NEA tells electric coops: Perform well despite budget cut


The National Electrification Administration (NEA) punched a hole in the government’s bid to energize all sitios in the country by 2022 by scoring the mismatch between the government’s commitment to energize and the allocation of fund to serve the purpose.

Edgardo Masongsong, NEA administrator, said the marching order for all electric cooperatives (ECs) in the country is to energize all unserved sitios by the end of the Duterte administration but judging from the way Congress weighed in on the need to energize the far flung areas, the budget seems to be coming in trickles.

The Benguet Electric Cooperative (Beneco), just like the rest of the electric cooperatives (ECs) in the country, will bear the brunt of not being able to bring light to the remote areas due to luck of budget to extend its lines and poles, he said.

Masongsong, speaking before BENECO’s member consumer owners (MCOs) during their annual general membership assembly (Agma) at the Baguio City athletic bowl last Saturday, said that as of Dec., 2018, the country’s 121 ECs have energized 12.83 million households out of 14.3 potential connections or a success rate of 89.43 per cent.

This leaves 1.52 million households that still need to be energized at the cost of P41.04 billion, he said. But NEA’s request of P2.5 billion for 2019 alone was slashed to only P800 million, leaving the NEA and the ECs gasping for fund.

“How can we now energize all the sitios when the budget allocated for this year alone is too meager?” Masongsong asked, saying that the ECs alone cannot provide funds for the energization of the remaining unenergized sitios within their franchise areas since the ECs are non-stock and non-profit.

Last year, the Philippine Rural Electric Cooperatives Assn. (PHILRECA) took to task the Department of Energy’s refusal to include more budget for the ECs to accomplish the targets for sitio energization.

PHILRECA, the umbrella organization of the country’s ECs, said the DOE and Sec. Alfonso Cusi appeared insensitive to the plight of the ECs by saying that the ECs can now afford to energize their unserved and underserved areas.

In last year’s budget hearing, Sec. Cusi refused the help of some legislators to restore the budget cut of the NEA, claiming the ECs have enough profit to implement electrification.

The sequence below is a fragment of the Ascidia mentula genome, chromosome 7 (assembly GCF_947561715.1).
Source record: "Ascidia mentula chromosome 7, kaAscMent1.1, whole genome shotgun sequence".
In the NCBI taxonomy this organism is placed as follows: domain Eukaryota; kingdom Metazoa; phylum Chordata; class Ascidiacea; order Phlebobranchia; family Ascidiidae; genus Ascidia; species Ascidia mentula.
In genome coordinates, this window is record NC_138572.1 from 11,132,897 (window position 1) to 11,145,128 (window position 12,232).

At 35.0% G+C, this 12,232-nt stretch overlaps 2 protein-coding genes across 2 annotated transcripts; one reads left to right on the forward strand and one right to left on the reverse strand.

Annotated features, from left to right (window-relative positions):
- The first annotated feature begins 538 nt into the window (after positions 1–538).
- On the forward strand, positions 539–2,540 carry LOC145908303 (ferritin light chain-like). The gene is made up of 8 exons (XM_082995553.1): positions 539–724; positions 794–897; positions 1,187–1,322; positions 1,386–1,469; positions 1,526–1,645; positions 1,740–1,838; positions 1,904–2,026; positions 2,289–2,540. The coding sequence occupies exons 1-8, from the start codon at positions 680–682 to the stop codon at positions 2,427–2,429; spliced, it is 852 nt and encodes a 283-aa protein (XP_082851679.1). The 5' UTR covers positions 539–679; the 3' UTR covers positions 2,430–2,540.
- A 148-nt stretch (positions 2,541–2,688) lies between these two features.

This prompted the PHILRECA to call for Cusi’s resignation, saying the energy secretary misconstrued the nature of the operation of the ECs as the implementing arm of the government’s rural electrification program.

PHIRECA said that Cusi’s lukewarm reception of ECs totally ignored the fact that the success and gains of rural electrification since its inception during the Marcos era was attributed mainly to the ECs.

During the Agma, Masongsong said the ECs, aside from continuing to grapple with a meager budget for energization, must have to also confront pressing issues that tended to challenge the continuity of ECs.

“The ECs must strive to perform well so that they will remain to viable,” he said, hinting that private distributors have now expressed interest to apply for a franchise over the areas covered by the franchise of the ECs.

Masongsong said that the ECs, NEA and the member consumer owners (MCOs) must work together to protect the ECs.

This is the reason why the ECs came out strongly in supporting  their party lists in the recent election, he said, referring to PHILRECA, APEC, RECOBODA and Ako Padayon Pilipino party lists which garnered a seat each in the coming Congress.

The administrator lauded BENECO for having the lowest electricity rate among all ECs in the country. He also cited the EC for its more than 99 per cent collection efficiency.

The administrator said that rural electrification is not only about bringing electricity to the farthest sitio or farthest household. “It is more of bringing about national  development through rural electrification,” he said.

By Delmar Cariño